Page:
Early stories about her life
The oldest story about Dido was written by Timaeus. He was an ancient Greek historian who lived in the 3rd century BC. One hundred years later, a Roman historian, Pompeius Trogus, wrote about her. His story about her is now lost, but a later Roman historian, Justin, wrote a summary of Trogus' story. In the stories by Timaeus and Trogus, Dido was the daughter of the King of Tyre (a city in the country now known as Lebanon). She was married to Acerbas who was a priest of Hercules. When Dido's brother Pygmalion killed Acerbas, Dido ran away. She took some of her people with her. They went first to Cyprus, and then to the north coast of Africa in the place now known as Tunisia.
When they got to Africa, Dido asked the Berber ruler, a man named Iarbus, if she could buy some land to for her people to start a city. He said that she could buy as much land as she could cover with the skin of a dead ox. She told her people to cut the skin into very thin strips. They laid all the strips out to mark the borders. This gave them a very big piece of land. Dido and her people built a city on the land. The city was named Carthage, and Dido was its first queen. Carthage grew and became a very rich city. Many Berbers also went to live there.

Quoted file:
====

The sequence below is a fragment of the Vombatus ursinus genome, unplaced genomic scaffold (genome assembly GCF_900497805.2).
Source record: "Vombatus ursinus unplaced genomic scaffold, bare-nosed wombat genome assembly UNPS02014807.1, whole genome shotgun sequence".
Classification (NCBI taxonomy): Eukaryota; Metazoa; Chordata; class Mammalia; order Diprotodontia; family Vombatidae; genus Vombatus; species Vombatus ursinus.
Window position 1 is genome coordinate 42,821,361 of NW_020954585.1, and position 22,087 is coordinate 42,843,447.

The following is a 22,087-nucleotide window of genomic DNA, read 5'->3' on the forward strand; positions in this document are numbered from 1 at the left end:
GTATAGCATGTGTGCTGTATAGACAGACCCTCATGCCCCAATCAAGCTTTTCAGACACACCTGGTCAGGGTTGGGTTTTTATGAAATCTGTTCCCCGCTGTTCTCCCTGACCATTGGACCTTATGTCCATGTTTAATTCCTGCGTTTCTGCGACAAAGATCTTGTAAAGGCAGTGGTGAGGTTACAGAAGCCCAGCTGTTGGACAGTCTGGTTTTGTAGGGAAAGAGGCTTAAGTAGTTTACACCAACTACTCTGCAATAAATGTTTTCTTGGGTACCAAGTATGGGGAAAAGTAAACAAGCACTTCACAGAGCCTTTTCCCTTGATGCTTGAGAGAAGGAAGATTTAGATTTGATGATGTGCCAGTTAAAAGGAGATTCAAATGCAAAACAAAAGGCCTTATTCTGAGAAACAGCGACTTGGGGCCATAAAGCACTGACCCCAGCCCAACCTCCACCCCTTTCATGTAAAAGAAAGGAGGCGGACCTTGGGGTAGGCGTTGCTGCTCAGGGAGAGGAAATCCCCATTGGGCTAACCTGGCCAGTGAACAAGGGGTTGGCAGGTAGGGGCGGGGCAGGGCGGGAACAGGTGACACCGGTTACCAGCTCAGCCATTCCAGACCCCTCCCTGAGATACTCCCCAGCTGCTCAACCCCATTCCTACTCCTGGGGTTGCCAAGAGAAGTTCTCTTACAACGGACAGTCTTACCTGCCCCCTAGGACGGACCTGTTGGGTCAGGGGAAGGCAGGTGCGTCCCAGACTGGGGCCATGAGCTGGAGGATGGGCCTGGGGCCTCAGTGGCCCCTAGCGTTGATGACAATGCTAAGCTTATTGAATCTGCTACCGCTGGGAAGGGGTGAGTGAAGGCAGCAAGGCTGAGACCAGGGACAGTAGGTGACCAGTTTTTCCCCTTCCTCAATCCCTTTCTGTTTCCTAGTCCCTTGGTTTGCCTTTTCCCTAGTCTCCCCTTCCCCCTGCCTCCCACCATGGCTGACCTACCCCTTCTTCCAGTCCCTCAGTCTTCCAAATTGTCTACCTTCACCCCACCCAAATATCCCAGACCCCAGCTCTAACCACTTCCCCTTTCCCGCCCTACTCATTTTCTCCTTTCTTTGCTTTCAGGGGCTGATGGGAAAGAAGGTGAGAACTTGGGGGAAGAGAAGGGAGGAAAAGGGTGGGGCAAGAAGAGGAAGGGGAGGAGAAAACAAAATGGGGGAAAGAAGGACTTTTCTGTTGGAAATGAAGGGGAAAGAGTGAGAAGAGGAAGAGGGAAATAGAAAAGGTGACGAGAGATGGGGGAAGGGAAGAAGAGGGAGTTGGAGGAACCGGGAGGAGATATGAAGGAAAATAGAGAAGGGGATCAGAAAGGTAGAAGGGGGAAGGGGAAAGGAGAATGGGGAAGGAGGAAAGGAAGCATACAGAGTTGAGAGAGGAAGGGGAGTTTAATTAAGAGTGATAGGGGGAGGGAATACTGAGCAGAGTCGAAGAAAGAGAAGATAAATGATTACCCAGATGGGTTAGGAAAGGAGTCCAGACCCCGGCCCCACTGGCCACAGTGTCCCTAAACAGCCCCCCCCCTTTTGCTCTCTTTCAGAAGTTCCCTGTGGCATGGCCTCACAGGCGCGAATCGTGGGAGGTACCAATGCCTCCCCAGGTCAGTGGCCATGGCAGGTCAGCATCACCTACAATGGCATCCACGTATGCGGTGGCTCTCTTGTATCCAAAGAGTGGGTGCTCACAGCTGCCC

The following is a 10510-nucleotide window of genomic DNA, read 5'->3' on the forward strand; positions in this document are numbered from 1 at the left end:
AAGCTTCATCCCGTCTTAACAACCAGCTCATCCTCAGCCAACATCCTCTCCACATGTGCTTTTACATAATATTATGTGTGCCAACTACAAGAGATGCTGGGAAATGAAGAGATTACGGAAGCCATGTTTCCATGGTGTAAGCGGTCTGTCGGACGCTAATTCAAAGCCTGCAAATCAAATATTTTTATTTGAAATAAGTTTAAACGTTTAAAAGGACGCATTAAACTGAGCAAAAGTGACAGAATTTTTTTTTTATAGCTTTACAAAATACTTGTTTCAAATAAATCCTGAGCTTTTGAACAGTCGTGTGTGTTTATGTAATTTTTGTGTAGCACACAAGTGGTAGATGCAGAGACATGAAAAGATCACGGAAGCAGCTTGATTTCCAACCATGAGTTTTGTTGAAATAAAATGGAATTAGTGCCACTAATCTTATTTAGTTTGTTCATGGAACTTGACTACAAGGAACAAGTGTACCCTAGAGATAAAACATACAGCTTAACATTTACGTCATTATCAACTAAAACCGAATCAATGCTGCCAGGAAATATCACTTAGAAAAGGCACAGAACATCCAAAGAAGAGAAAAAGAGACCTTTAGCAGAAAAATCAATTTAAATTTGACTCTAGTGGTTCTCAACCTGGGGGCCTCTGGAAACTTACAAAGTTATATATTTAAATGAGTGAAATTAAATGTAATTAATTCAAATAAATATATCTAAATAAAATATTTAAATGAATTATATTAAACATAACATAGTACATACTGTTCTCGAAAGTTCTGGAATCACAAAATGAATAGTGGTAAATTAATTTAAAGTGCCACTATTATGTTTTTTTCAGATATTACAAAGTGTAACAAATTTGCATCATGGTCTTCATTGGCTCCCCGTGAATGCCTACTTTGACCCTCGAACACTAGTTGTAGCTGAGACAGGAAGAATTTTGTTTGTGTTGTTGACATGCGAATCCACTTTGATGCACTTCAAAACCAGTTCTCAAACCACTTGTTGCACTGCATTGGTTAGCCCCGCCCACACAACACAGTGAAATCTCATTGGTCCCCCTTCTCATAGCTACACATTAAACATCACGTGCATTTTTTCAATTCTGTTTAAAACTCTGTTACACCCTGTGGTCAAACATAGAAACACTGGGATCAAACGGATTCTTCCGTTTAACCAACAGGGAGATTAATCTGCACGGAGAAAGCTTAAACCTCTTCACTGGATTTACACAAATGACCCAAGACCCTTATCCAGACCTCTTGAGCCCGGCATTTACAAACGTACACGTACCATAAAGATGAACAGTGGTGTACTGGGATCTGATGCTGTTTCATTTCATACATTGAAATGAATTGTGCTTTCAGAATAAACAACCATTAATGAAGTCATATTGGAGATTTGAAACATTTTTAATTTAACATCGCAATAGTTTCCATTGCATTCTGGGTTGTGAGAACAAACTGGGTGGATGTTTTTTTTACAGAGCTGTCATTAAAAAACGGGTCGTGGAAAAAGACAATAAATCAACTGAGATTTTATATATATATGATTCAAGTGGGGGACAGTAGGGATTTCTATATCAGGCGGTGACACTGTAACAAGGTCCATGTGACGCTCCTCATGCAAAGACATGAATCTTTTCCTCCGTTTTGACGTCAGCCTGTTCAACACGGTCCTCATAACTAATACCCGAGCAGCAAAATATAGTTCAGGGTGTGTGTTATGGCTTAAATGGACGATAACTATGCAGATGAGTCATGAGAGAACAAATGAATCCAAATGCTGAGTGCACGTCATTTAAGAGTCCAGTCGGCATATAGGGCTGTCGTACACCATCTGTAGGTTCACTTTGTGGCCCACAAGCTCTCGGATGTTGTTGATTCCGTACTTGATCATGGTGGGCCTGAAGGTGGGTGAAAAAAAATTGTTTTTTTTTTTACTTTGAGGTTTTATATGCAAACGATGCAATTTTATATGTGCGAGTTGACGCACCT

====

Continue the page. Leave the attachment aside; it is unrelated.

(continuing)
When he saw what a rich city Carthage was, Iarbus wanted to marry Dido. He told her that if she did not marry him, he would make war on Carthage. Dido did not want to marry Iarbus. She still loved her husband Acerbas (Sychaeus). Before her wedding to Iarbus, she built a large fire. She told him that the fire was a ceremony to honor Acerbas. She said that when the ceremony was finished, Iarbus would be her new husband. Instead, she climbed onto the pyre where the fire was burning. Then she killed herself with a sword. After she died, the people of Carthage worshipped her as a goddess. Carthage stayed a very rich and powerful city for 600 years. It was destroyed by Rome in 146 BC.
Aeneas and Dido in a painting by Pierre-Narcisse Guérin